“I was fortunate to grow up in a Māori speaking community that was also culturally conservative,” recalls Sir Tīmoti Kāretu KNZM QSO.
“The principal advice that still rings in my ears is that the language needs to be maintained and sustained - that has remained my role and goal thus far. I had a strong interest in the Māori dance arts and the language that was required hence my interest in traditional chant, haka and waiata ā-ringa and compositions relevant to each of those genres.”
Kāretu is one of three recipients of the Prime Minister’s Award for Literary Achievement in 2020. He is a leading New Zealand academic of Māori language and the performing arts, a translator and author, as well as a key driver in the revitalisation of te reo. Kāretu’s varied career has seen him become the first Māori language commissioner, work as a professor at the University of Hawaii, translate nine songs from English to Māori for the chart-topping album Waiata/Anthems and won the Māori Language Award at the Ockham NZ Book Awards in 2019 – the first time it had been awarded in seven years.
The art of translation
For Kāretu, translation “requires a very good command of both the Māori and English languages so that the subtleties and nuances of one can be brought out in the other. What must be avoided at all costs is a literal translation where the words are Māori but the word order is English, thereby producing a very mediocre and unintelligible product.”
A solid grasp of te reo Māori is “essential” for composition “to find the information needed… whether that be tribal history, proverbs, metaphor and similes, quotes from other cultures where relevant and appropriate,” says Kāretu. “In other words, [it is important to have] an enquiring, curious mind so that a beautiful product emerges. Research should be an essential weapon in any good composer’s armoury.”
A young Tīmoti Kāretu. Photo: Supplied.
He describes winning the Prime Minister's Award for Literary Achievement as “a signal honour, not only for me but for the Māori language and to be in the company of Tessa Duder and Jenny Bornholdt upon receipt of the award is humbling.” Kāretu continues “the book ‘Mātāmua Ko Te Reo – The Lyric is Paramount’ is in Māori only and will therefore be of interest, and comprehensible, principally to those who have a good command of the language. I am not certain whether this is the first occasion on which this award has been made to a publication solely in the Māori language.”
'The language needs to be heard'
Reflecting on his career, Kāretu rates “[the Prime Minister’s Literary Award] along with my knighthood as two of the most significant events of my life. In addition to these two major honours has been Te Panekiretanga o Te Reo – The Institute of Excellence in The Māori Language which has produced a younger generation of highly competent speakers of Māori.”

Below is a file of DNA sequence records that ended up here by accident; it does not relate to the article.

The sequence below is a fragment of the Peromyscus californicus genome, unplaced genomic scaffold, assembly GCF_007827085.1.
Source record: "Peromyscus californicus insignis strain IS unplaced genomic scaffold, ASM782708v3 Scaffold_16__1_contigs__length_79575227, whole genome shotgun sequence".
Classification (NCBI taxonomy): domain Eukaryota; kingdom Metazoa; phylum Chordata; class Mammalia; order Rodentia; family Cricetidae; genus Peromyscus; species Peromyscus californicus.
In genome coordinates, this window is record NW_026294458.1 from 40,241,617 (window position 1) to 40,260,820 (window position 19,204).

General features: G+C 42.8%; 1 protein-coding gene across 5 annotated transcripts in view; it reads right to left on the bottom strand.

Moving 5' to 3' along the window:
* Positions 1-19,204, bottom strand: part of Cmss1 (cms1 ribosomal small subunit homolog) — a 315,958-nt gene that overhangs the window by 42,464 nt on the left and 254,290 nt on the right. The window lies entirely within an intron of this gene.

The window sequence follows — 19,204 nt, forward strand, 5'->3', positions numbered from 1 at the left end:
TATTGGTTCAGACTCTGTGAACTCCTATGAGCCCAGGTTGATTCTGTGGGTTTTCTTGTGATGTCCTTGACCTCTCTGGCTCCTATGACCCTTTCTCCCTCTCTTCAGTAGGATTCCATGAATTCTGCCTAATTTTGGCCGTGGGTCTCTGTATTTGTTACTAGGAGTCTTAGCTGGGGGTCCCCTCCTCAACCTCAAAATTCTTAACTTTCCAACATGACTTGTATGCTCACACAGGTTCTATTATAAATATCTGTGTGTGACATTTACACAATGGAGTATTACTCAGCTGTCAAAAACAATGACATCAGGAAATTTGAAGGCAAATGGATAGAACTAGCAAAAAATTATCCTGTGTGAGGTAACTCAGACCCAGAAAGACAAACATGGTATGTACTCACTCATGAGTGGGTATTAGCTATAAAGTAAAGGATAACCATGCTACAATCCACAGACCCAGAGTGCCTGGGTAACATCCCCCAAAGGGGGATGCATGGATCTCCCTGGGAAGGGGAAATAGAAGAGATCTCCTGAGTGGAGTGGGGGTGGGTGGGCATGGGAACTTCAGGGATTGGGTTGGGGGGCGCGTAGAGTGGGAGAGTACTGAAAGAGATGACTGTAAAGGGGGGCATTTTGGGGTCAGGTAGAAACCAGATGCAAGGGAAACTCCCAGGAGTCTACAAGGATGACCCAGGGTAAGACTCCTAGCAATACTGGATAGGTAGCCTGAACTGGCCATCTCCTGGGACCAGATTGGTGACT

For him, this “reassures me that all is not lost in our battle for the language to be spoken more widely, without apology, thus giving credence to the mantra of Te Panekiretanga o Te Reo, that is, 'The language needs to be heard far and wide, the language needs to be correct, the language needs to be Māori in ethos - Ko te reo kia rere, ko te reo kia tika, ko te reo kia Māori’.”
Sir Tīmoti Kāretu was knighted in 2017. Photo: Supplied.
A new generation of students were at the heart of another significant event in his life – his kapa haka Te Whare Wānanga o Waikato. Founded while he was a lecturer at the University of Waikato, he credits this group for giving “tune, body, movement and life to my lyrics over many years and for that I shall be eternally grateful.”
For Kāretu, “all writing inspiration goes from life and the way it is. I am approached by many haka groups to provide them with lyrics. They give me the subject matter and I do my best to come up with a lyric that encapsulates their wishes. Likewise with chant and waiata ā-ringa.”
Like many artists, creativity can ebb and flow for him. “There are times when inspiration is difficult and then others where a composition is completed within a matter of minutes,” explains Kāretu.
“I admit, I do enjoy finding appropriate lyrics for we are a culture that has to dance to a text - hence the title of my book. In all our cultural rites the word is important, from the karanga to the whaikōrero to the waiata to the informal waiata ā-ringa when thanking the hosts for their hospitality.
“That importance is reflected in one of our proverbs ‘He tao rākau e taea te karo, he tao kupu e kore e taea te karo – a wooden shaft when hurled can be parried not so a verbal shaft.’”
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